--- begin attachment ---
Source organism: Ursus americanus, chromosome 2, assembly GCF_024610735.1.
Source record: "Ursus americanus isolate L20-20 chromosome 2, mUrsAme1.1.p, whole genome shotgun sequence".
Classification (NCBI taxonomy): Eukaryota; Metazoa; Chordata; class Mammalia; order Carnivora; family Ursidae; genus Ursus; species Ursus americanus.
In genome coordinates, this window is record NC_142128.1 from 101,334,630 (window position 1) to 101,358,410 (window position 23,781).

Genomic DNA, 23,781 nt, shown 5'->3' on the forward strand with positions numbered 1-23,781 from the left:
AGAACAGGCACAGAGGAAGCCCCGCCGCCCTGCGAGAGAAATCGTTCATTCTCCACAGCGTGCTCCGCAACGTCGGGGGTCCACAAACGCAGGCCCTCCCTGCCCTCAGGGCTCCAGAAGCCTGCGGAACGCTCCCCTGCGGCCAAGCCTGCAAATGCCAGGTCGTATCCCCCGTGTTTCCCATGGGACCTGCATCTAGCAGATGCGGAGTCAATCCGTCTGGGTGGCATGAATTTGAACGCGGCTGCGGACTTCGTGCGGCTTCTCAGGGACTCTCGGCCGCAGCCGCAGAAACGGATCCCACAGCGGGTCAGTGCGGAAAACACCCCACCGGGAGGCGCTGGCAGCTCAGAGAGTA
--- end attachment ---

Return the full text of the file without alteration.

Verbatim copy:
Source organism: Ursus americanus, chromosome 2, assembly GCF_024610735.1.
Source record: "Ursus americanus isolate L20-20 chromosome 2, mUrsAme1.1.p, whole genome shotgun sequence".
Classification (NCBI taxonomy): Eukaryota; Metazoa; Chordata; class Mammalia; order Carnivora; family Ursidae; genus Ursus; species Ursus americanus.
In genome coordinates, this window is record NC_142128.1 from 101,334,630 (window position 1) to 101,358,410 (window position 23,781).

Genomic DNA, 23,781 nt, shown 5'->3' on the forward strand with positions numbered 1-23,781 from the left:
AGAACAGGCACAGAGGAAGCCCCGCCGCCCTGCGAGAGAAATCGTTCATTCTCCACAGCGTGCTCCGCAACGTCGGGGGTCCACAAACGCAGGCCCTCCCTGCCCTCAGGGCTCCAGAAGCCTGCGGAACGCTCCCCTGCGGCCAAGCCTGCAAATGCCAGGTCGTATCCCCCGTGTTTCCCATGGGACCTGCATCTAGCAGATGCGGAGTCAATCCGTCTGGGTGGCATGAATTTGAACGCGGCTGCGGACTTCGTGCGGCTTCTCAGGGACTCTCGGCCGCAGCCGCAGAAACGGATCCCACAGCGGGTCAGTGCGGAAAACACCCCACCGGGAGGCGCTGGCAGCTCAGAGAGTA